Brute-forcing is one of the most common types of attacks against CMS. The main goal of this attack is pretty straightforward: to obtain a valid username and password and get access to the CMS administration panel. Attackers take advantage of the fact that still, in most cases, CMSs chosen passwords are very weak: admin, 123456, qwerty, etc. Successfully brute-forced websites are commonly used for hosting C&Cs, scams, and drive-by attacks to spread malware or even for selling in the black market to interested parties.

The goal of this presentation is threefold: first, to outline different malware and botnets with CMS brute-forcing capabilities; second to provide a comparison of the most prominent brute-forcing botnets with a focus on their technical capabilities; third to present an in-depth analysis of a real life distributed brute-force attack on a popular CMS platform performed by a botnet known as Sathurbot.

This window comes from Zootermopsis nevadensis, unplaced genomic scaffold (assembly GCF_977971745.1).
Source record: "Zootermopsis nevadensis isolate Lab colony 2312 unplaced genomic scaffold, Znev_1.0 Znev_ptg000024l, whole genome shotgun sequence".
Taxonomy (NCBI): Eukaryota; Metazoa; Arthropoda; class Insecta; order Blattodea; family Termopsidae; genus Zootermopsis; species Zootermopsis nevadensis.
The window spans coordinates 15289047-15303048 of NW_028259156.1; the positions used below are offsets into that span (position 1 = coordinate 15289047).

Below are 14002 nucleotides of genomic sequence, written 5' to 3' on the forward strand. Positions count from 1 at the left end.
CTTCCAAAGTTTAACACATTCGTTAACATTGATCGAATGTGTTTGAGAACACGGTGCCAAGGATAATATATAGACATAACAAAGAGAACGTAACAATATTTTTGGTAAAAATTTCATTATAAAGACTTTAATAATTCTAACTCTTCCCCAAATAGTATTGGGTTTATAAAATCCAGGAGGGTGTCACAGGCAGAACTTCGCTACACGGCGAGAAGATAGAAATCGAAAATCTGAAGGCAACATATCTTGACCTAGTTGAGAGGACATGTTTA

While the trojan Sathurbot first appeared in 2013 [3], it is still active and affecting hundreds of users. To this date, the trojan has 4 known modules: backdoor, downloader, web crawler, and brute-forcing. The downloader module allows the trojan to deliver additional malware to the infected machine such as Boaxxe, Kovter, and Fleercivet. The web crawler module allows the trojan to search in different searching engines for websites using WordPress CMS. The brute-forcing module is what the trojan uses to attempt to login to the WordPress admin panels with different credentials. The case of study is focused on the web crawling and brute-forcing modules with specific insights obtained of a real life infection. It will provide insights of the infrastructure, target selection, aggressiveness, and an analysis of it's success from our observation.

As a final contribution, we will present some detection methods that can be used to identify CMS brute-forcing attacks.

[1] Built With. (2017, April). WordPress Usage Statistics. Retrieved from https://trends.builtwith.com/cms/WordPress